Poll of Potentional Foreign Fighters

Periodically, Ekhlaas members poll the forum. Usually, the questions are inane (“How much do you love the Islamic State of Iraq?”). But a recent poll posted two months ago caught my eye. The voting seems to be coming to an end, so I’m posting the results. The question is, “After you arrive in the theaters of jihad (God willing), where will you find yourself?” The respondents can choose from the following (quoting): in a martyrdom operation in the field of battle fighting the Crusaders [direct fighting] producing sophisticated weapons [traditional and non-traditional] in leadership positions [company commander – group commander] teaching a course on the Sharia in the media division something else 75 people responded, but only 46 directly answered the question. Some had multiple answers, so I only counted their first choices. Here’s how the results break down: 15 Martyrdom, 22 Fight, 3 Weapons, 3 Leadership, 0 Teaching, 1

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Ekhlaas Members Travel to Somalia, Iraq

Under_cover2, a member of Ekhlaas, announced two weeks ago that two of his fellow forum members have made the transition from forum fighters to foreign fighters.  One went to Somalia, the other to Iraq. Iraq makes sense, particularly for Jihadis living nearby.   But Somalia?  I don’t see it mentioned much as a destination anymore. Document (Arabic): 7-11-08-ekhlaas-news-of-forum-member-who-went-to-somalia-and-another-who-went-to-iraq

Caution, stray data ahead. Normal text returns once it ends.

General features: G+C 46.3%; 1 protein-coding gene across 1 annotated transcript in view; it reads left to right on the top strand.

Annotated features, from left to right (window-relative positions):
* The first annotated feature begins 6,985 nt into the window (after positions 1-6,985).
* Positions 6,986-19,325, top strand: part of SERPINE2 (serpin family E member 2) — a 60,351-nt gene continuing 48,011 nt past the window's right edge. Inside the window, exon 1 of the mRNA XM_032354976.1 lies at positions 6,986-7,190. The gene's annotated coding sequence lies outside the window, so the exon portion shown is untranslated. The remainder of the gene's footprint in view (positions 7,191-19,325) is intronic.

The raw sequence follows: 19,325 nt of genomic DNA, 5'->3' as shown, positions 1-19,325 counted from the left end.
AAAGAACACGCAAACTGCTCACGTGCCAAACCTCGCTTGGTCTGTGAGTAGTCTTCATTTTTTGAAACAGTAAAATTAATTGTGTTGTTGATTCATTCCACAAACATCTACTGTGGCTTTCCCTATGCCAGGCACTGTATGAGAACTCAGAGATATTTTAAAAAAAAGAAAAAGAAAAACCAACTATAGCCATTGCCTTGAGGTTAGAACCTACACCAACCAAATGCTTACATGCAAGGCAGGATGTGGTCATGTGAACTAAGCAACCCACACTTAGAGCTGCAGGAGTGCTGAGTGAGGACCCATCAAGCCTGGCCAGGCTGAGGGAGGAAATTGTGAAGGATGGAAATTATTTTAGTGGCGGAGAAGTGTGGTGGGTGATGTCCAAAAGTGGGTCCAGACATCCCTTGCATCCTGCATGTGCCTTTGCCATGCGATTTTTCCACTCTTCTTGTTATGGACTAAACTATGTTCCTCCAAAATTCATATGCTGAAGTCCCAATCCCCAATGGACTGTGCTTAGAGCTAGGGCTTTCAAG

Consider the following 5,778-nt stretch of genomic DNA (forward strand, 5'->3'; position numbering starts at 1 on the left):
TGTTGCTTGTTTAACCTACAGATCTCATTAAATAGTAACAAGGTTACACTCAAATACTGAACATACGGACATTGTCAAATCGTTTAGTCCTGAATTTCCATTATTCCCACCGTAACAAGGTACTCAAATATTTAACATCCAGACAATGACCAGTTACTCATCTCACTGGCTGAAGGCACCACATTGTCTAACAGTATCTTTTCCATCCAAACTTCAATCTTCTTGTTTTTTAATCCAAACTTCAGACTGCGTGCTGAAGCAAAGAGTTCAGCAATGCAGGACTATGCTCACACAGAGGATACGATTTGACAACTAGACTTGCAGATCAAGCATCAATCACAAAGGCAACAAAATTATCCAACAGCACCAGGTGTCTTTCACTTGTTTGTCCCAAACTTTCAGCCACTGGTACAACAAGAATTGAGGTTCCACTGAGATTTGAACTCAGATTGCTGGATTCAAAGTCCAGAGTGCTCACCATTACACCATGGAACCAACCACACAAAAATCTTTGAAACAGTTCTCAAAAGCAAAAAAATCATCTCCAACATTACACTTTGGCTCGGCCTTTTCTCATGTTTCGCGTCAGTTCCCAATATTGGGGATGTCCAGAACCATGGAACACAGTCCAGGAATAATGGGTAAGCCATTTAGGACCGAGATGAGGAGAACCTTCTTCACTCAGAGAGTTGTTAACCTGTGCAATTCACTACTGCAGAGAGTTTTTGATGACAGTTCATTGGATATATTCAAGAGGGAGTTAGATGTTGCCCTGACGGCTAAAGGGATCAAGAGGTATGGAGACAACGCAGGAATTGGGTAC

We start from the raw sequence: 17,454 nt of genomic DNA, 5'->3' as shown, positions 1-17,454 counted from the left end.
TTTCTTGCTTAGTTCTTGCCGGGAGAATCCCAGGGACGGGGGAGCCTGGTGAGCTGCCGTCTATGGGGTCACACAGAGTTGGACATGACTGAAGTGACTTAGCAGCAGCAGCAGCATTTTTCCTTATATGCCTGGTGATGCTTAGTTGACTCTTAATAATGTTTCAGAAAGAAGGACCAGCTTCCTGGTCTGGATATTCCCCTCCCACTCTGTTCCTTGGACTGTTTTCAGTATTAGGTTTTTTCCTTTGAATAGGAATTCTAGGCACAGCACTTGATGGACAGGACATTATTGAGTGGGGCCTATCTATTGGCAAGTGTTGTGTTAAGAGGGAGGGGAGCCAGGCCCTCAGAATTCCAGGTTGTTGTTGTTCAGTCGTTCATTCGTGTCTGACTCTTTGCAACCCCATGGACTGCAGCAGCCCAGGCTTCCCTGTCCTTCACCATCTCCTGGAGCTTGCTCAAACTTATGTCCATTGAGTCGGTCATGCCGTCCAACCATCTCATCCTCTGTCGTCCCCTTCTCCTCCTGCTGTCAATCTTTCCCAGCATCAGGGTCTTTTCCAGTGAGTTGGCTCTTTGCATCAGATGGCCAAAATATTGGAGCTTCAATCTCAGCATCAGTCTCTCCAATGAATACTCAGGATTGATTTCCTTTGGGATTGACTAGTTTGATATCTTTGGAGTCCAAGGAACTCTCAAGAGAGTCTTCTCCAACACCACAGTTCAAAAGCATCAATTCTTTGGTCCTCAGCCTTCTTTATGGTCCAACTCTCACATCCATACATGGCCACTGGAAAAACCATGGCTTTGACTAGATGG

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New Iraq Foreign Fighter Study

Clint Watts of PJ Sage has released part two of his study of the foreign fighter data from Sinjar, Iraq.  The CTC at West Point  was the initial conduit for the data and they wrote a useful accompanying report.  Clint has gone further by recoding the data (all of which he makes freely available on his site).  His new look at the numbers led him to some important findings, including: Al-Qaeda does little of its own top-down recruitment in Middle Eastern and North African countries. The Internet plays a limited role in radicalizing, recruiting, and coordinating young men in many Middle Eastern and North African countries. Returning veteran fighters play a crucial role in radicalizing, recruiting, and coordinating young men to fight in foreign countries. A handful of cities (what he calls “flashpoint cities”) produce a disproportionate number of foreign fighters. Based on Clint’s findings in part two of his

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